Bob Barr, the four term Republican Georgia congressman turned ACLU activist and 2008 Libertarian Presidential candidate, has denounced Rep. Linda Sánchez‘s (D-CA) “Megan Meier Cyber Bullying Prevention Act” (H.R. 1966) in particularly harsh terms:
This legislation represents an exercise in overcriminalization and poor draftsmanship not often seen, even in the Congress. A term as broad and as vague as “intent to . . . cause substantial emotional distress to a person” invites constitutional challenge as being violative of the Fifth Amendment due process guarantee, as well as the First Amendment’s language protecting speech (including political and news media speech). Sending an e-mail or a blog, or even posting a Twitter message that might be particularly insensitive or even downright mean about another person, including perhaps a candidate for office or an incumbent, could land you in jail if Rep. Sanchez’ bill were to become law.
Barr touches on many of the key points Adam Thierer and I raised in the written testimony we submitted to House Judiciary Committee’s hearing on this subject back in September—summarized here. At the hearing, Sanchez declared her intention to revise the bill to incorporate constitutional criticisms. Stay tuned for an update on that front…
But as we noted in our testimony, the constitutional problems with criminalization cannot beeasily remedied, especially since Sanchez seems unwilling to limit her bill to cyberharassment of children by adults (such as allegedly happened in the Megan Meier case)—relying instead on existing cyberstalking laws (a much more narrowly defined crime involving “true threats”) to govern conduct among adults, and educational and counseling-based approaches to govern true cyberbullying among children.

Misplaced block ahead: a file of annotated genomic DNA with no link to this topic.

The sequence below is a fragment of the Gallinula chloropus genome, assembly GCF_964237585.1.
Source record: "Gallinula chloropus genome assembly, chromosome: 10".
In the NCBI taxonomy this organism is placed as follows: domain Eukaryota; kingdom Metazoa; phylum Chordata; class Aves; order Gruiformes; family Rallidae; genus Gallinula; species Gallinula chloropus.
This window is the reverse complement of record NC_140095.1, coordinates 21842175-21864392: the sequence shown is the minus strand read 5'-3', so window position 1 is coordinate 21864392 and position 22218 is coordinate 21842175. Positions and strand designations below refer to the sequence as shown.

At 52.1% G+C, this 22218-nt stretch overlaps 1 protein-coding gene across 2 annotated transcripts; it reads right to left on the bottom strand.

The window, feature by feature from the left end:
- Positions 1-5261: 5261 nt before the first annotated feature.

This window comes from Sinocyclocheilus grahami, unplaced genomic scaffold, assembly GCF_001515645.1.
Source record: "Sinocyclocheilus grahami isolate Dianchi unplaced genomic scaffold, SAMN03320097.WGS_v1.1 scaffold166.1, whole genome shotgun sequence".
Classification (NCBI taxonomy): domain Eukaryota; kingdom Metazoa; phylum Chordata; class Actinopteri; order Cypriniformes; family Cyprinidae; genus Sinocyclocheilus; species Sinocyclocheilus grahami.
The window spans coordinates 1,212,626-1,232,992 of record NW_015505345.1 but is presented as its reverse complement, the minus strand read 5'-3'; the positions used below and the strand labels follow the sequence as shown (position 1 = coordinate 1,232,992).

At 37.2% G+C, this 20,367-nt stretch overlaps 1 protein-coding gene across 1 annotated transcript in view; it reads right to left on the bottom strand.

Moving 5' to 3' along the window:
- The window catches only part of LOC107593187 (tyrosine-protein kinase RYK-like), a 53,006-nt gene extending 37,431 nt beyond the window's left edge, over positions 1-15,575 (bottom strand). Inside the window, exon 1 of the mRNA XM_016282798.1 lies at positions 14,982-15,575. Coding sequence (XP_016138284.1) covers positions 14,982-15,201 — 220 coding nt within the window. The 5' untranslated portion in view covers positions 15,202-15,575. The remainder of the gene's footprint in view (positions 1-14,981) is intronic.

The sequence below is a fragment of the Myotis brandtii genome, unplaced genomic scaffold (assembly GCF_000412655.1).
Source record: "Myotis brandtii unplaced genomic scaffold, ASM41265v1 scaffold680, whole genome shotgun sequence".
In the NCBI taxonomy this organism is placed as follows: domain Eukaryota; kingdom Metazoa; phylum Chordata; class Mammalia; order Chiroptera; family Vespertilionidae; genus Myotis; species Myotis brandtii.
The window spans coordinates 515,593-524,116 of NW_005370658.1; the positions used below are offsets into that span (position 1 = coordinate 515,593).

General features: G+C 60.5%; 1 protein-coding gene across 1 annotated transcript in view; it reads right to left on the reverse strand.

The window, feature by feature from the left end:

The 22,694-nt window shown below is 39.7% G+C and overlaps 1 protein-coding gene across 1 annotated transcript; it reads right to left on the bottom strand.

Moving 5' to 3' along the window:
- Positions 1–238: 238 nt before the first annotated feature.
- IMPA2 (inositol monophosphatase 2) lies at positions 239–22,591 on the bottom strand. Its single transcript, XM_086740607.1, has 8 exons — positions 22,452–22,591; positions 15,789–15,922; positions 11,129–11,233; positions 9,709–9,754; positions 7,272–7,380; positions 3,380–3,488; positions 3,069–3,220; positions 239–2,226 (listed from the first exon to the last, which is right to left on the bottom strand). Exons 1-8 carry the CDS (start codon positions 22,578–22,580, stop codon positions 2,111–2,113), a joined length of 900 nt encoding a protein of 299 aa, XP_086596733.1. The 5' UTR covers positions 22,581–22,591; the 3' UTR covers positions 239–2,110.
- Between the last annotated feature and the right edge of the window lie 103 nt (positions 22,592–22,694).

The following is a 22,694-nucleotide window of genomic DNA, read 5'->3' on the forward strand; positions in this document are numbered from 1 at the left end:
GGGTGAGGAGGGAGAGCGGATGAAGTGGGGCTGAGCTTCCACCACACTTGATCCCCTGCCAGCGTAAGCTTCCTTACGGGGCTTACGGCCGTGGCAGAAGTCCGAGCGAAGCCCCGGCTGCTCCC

Why we haven’t heard the last of Sanchez’s bill, the more serious threat is likely to be efforts to deputize online intermediaries to “deal with the problem” by chipping away at the broad immunity under Section 230 that has allowed the great flourishing of online content and services involving user generated content and participation. As we noted:
The basic premise behind Section 230 remains just as true today as it was in 1996: Holding online intermediaries liable for the speech or conduct of users of their sites or services would strongly discourage voluntary efforts to police online communities. Indeed, as social networking functionality has become ubiquitous online, Section 230 has grown more important as a “Cornerstone of Internet Freedom”: Without it, online intermediaries would be forced to take sweeping steps that could massively chill online speech and threaten the viability of smaller site operators.